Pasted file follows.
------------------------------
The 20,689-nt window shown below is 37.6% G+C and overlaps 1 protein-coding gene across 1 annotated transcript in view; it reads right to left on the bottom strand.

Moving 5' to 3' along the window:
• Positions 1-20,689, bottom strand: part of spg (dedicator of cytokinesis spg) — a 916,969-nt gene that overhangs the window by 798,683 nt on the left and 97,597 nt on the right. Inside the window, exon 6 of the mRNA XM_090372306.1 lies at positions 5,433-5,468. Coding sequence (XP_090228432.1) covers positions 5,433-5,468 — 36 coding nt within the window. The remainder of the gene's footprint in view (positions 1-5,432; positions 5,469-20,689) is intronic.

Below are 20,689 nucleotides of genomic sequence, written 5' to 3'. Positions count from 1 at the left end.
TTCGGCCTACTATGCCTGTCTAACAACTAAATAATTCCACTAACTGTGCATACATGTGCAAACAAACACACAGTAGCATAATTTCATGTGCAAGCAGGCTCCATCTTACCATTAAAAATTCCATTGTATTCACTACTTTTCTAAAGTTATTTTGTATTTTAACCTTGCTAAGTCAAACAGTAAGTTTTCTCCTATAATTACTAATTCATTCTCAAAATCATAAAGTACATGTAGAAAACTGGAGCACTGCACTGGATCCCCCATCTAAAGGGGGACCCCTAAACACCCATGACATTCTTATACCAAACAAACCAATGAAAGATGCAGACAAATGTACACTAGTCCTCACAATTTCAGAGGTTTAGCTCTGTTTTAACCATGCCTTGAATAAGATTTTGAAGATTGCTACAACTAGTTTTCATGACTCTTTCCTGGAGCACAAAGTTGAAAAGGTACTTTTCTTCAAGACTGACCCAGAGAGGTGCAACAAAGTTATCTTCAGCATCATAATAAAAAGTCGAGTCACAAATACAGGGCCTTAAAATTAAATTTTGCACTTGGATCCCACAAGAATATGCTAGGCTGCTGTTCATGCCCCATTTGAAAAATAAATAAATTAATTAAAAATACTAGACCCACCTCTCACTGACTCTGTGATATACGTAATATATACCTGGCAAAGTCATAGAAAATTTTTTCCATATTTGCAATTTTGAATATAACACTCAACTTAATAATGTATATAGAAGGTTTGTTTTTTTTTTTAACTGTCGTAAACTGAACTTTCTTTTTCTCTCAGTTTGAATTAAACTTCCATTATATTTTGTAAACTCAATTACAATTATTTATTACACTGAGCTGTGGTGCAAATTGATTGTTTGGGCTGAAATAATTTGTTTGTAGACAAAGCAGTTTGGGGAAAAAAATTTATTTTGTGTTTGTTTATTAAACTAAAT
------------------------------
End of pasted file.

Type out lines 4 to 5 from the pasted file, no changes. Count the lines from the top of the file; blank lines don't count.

Below are 20,689 nucleotides of genomic sequence, written 5' to 3'. Positions count from 1 at the left end.
TTCGGCCTACTATGCCTGTCTAACAACTAAATAATTCCACTAACTGTGCATACATGTGCAAACAAACACACAGTAGCATAATTTCATGTGCAAGCAGGCTCCATCTTACCATTAAAAATTCCATTGTATTCACTACTTTTCTAAAGTTATTTTGTATTTTAACCTTGCTAAGTCAAACAGTAAGTTTTCTCCTATAATTACTAATTCATTCTCAAAATCATAAAGTACATGTAGAAAACTGGAGCACTGCACTGGATCCCCCATCTAAAGGGGGACCCCTAAACACCCATGACATTCTTATACCAAACAAACCAATGAAAGATGCAGACAAATGTACACTAGTCCTCACAATTTCAGAGGTTTAGCTCTGTTTTAACCATGCCTTGAATAAGATTTTGAAGATTGCTACAACTAGTTTTCATGACTCTTTCCTGGAGCACAAAGTTGAAAAGGTACTTTTCTTCAAGACTGACCCAGAGAGGTGCAACAAAGTTATCTTCAGCATCATAATAAAAAGTCGAGTCACAAATACAGGGCCTTAAAATTAAATTTTGCACTTGGATCCCACAAGAATATGCTAGGCTGCTGTTCATGCCCCATTTGAAAAATAAATAAATTAATTAAAAATACTAGACCCACCTCTCACTGACTCTGTGATATACGTAATATATACCTGGCAAAGTCATAGAAAATTTTTTCCATATTTGCAATTTTGAATATAACACTCAACTTAATAATGTATATAGAAGGTTTGTTTTTTTTTTTAACTGTCGTAAACTGAACTTTCTTTTTCTCTCAGTTTGAATTAAACTTCCATTATATTTTGTAAACTCAATTACAATTATTTATTACACTGAGCTGTGGTGCAAATTGATTGTTTGGGCTGAAATAATTTGTTTGTAGACAAAGCAGTTTGGGGAAAAAAATTTATTTTGTGTTTGTTTATTAAACTAAAT